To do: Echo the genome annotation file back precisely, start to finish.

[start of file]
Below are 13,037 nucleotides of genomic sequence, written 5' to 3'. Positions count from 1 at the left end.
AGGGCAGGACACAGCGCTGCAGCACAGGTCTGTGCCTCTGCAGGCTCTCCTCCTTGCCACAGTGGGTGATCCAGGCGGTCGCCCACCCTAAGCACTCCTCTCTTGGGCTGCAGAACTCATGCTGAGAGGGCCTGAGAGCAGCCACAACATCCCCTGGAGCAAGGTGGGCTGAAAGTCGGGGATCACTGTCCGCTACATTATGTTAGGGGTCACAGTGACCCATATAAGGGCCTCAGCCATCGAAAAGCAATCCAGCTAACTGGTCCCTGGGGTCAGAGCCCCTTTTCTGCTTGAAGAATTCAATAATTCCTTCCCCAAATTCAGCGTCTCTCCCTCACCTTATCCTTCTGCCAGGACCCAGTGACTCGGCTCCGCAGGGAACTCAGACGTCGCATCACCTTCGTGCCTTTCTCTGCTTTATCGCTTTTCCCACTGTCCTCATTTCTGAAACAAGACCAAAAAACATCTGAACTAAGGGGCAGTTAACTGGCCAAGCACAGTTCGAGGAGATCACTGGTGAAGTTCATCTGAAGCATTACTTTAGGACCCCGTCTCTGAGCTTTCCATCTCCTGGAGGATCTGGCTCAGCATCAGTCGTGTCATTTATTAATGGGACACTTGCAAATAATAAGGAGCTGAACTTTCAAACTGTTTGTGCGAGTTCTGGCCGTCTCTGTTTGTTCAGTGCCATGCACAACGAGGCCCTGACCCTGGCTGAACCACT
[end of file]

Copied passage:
Below are 13,037 nucleotides of genomic sequence, written 5' to 3'. Positions count from 1 at the left end.
AGGGCAGGACACAGCGCTGCAGCACAGGTCTGTGCCTCTGCAGGCTCTCCTCCTTGCCACAGTGGGTGATCCAGGCGGTCGCCCACCCTAAGCACTCCTCTCTTGGGCTGCAGAACTCATGCTGAGAGGGCCTGAGAGCAGCCACAACATCCCCTGGAGCAAGGTGGGCTGAAAGTCGGGGATCACTGTCCGCTACATTATGTTAGGGGTCACAGTGACCCATATAAGGGCCTCAGCCATCGAAAAGCAATCCAGCTAACTGGTCCCTGGGGTCAGAGCCCCTTTTCTGCTTGAAGAATTCAATAATTCCTTCCCCAAATTCAGCGTCTCTCCCTCACCTTATCCTTCTGCCAGGACCCAGTGACTCGGCTCCGCAGGGAACTCAGACGTCGCATCACCTTCGTGCCTTTCTCTGCTTTATCGCTTTTCCCACTGTCCTCATTTCTGAAACAAGACCAAAAAACATCTGAACTAAGGGGCAGTTAACTGGCCAAGCACAGTTCGAGGAGATCACTGGTGAAGTTCATCTGAAGCATTACTTTAGGACCCCGTCTCTGAGCTTTCCATCTCCTGGAGGATCTGGCTCAGCATCAGTCGTGTCATTTATTAATGGGACACTTGCAAATAATAAGGAGCTGAACTTTCAAACTGTTTGTGCGAGTTCTGGCCGTCTCTGTTTGTTCAGTGCCATGCACAACGAGGCCCTGACCCTGGCTGAACCACT